At approximately 2 hours, 27 minutes into the Big One for One Drop broadcast on ESPN today, Antonio Esfandiari and David Einhorn were in a hand that checked the flop and turn. And then on the river, Antonio (1st to act) asked if he could open fold.
Jack Effel says Antonio can fold, but both players must show their hands. I couldn't hear the conversation between them after that because the announcers were talking.
Does anyone know what Jack Effel's reasoning was behind requiring both players to show? And whether this is a rule newly put in place, or whether this is even a rule at all?
I wrongly assumed that everyone else also watched the broadcast. To clarify, here is the situation.
The river card has just been dealt. Antonio is first to act (of two players). Before acting, Antonio asks the TD whether he can fold (instead of check or bet). The TD then says that Antonio may fold, but that both players would have to show their hands. So Antonio then tabled his hand and folded, which forced Einhorn (the other player) to also table his hand. Showdown was never reached.
My curiosity about this ruling lies in the fact that Player A may exploit this situation by folding (instead of checking or betting) in order to force a gain of information (Player B's hand) that he ordinarily would not receive if he acts (checks or bets) as normal.
I understand that obviously by forcing both players to table their hands, it may expose chip dumping. What I want to know more specifically, if anyone here knows, is
1. Is this actually a rule? Or did the TD come up with this ruling on the fly?
2. Other than to expose chip-dumping, was there any other possible reason that the TD required both players to show their cards? (Not that exposing chip-dumping isn't enough of a reason by itself.)
The reason I ask the above is I have never seen this rule applied in a non-showdown situation before, and I am curious about its origin and purpose.
The collusion argument is stupid and illogical... if they were colluding like this, they could just agree to have the player out of position, Esfandiari in this case, check-fold to any bet and neither would have to show their cards. Ok in this tournament every hand is televised so they'd find out something was going on, but I'm sure the rule would be the same for a normal tourney.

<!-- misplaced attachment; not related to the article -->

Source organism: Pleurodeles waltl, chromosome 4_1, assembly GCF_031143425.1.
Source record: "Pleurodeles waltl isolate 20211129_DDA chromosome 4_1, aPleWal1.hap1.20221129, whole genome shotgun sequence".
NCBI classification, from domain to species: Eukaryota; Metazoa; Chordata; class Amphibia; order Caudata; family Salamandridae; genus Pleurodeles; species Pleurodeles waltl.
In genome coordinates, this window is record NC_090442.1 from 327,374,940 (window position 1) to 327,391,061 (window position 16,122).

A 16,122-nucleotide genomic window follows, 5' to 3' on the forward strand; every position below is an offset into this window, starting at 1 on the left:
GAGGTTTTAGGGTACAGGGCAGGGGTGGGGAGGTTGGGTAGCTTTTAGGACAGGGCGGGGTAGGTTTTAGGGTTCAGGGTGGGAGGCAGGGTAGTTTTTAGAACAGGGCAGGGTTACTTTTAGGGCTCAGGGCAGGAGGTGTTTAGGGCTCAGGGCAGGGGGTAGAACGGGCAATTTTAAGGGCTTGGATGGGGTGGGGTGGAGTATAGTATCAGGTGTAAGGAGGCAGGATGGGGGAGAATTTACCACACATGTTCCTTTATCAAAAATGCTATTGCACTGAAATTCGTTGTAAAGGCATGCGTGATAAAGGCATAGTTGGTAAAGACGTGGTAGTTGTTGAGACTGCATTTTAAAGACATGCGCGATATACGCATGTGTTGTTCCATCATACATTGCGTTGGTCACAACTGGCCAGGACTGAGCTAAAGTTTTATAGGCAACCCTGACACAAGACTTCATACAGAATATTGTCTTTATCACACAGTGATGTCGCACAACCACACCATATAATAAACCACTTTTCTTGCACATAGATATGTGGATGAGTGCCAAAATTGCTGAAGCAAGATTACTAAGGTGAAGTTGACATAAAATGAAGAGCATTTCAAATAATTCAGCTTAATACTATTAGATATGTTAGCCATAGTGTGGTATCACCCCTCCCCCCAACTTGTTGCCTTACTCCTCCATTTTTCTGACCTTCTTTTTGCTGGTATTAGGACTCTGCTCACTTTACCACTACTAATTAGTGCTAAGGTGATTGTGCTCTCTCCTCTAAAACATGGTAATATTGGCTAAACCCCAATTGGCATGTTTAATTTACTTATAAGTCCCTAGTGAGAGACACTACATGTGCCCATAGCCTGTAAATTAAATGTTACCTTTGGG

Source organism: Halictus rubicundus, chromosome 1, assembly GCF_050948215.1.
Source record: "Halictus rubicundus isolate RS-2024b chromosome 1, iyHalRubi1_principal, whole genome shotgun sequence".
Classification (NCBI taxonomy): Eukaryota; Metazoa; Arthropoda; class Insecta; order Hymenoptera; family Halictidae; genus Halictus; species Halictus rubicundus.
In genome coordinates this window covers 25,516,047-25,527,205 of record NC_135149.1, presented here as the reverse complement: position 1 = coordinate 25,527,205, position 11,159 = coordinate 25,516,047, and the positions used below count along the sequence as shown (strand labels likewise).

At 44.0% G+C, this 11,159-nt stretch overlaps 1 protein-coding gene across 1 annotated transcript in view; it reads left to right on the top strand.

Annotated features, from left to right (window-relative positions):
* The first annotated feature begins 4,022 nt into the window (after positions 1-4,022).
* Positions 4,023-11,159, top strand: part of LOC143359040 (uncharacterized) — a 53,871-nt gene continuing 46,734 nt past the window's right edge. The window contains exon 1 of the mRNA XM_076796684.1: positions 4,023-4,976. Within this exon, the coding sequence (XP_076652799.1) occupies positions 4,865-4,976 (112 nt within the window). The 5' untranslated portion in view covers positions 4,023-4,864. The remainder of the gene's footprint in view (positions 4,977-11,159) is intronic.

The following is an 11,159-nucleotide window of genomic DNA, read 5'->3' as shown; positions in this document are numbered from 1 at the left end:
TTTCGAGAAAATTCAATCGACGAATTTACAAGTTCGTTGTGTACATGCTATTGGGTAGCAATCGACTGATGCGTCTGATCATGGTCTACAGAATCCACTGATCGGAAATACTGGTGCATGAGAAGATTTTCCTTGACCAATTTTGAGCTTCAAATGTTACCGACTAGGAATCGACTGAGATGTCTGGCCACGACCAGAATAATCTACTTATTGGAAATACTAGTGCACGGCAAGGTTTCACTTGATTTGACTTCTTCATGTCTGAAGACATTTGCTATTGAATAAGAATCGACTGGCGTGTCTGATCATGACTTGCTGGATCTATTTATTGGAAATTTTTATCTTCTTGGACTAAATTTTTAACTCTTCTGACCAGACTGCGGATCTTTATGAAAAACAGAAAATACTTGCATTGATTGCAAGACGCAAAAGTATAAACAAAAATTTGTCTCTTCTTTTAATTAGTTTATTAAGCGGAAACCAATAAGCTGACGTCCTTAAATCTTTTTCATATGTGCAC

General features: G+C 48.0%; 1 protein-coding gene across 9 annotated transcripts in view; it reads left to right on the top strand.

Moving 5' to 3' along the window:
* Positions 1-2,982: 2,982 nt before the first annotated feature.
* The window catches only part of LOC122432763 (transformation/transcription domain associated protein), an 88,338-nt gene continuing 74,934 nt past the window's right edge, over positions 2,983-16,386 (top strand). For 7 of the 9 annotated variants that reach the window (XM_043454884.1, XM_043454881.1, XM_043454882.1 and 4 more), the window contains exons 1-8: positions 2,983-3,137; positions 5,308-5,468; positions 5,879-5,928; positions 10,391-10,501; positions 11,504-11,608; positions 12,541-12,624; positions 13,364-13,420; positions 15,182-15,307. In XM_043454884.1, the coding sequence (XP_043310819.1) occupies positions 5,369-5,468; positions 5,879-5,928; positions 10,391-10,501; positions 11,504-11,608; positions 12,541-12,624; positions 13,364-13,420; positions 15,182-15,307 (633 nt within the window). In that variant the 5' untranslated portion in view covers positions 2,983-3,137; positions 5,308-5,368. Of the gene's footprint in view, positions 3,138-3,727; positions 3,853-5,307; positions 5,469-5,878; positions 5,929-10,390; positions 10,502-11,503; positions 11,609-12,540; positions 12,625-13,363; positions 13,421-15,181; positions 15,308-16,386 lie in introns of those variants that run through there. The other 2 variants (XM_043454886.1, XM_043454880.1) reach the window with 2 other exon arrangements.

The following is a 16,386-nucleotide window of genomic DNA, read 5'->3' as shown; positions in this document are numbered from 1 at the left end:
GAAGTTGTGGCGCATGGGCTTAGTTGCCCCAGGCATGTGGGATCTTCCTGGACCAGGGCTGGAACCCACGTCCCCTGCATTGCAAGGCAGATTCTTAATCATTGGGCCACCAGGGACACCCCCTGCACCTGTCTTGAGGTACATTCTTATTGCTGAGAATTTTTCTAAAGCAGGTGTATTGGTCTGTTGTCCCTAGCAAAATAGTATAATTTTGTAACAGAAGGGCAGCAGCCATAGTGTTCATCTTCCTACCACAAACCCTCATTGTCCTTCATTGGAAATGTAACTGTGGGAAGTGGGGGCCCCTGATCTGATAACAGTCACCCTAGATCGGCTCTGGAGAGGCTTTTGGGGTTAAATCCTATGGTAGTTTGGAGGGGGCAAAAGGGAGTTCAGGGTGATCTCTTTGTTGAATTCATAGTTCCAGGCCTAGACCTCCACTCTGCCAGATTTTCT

WSOP has a show to win rule this year, Antonio simply exploited the rule because he wanted to see Einhorn's hand. I really don't think this was an angle at all, Einhorn was being reluctant about even showing his hand to the holecard camera(even tho he signed a contract). This was merely a live pro needle at Einhorn for making a big deal about pros being able to see his cards.
I am not sure if by showing his hand face up when action was on him that would force Einhorn to open his, surely if Antonio open his hand in a heads up situation the action is still on him and he is still required to Check, Bet or Fold regardless of the fact his cards are now face up. If he checks then all Einhorn has to do is either Check and then open cards as per normal showdown or Bet and make Anotonio have a decision. I think the fact that his cards are exposed are irrelevant to this as he chose to expose them himself.
If the TD did insist that Einhorn opens his cards I do not believe this would be a correct ruling.
The commentators commented on the fact that when Antonio folded he also read Einhorns Hand. I think he said 'your ace is good', Einhorn had AK. Maybe it was a bit of meta game to intimidate the amateur.
Not mentioned though was that Einhorn was refusing to show his cards to the hole cam. Since the players were learning the hole cards 15 mins later they were annoyed that he wasn't showing and said so at the table. Maybe he just wanted to force him to show.
Soon after they seemed to come to an agreement to show all cards at the end of a hand with more than one bet.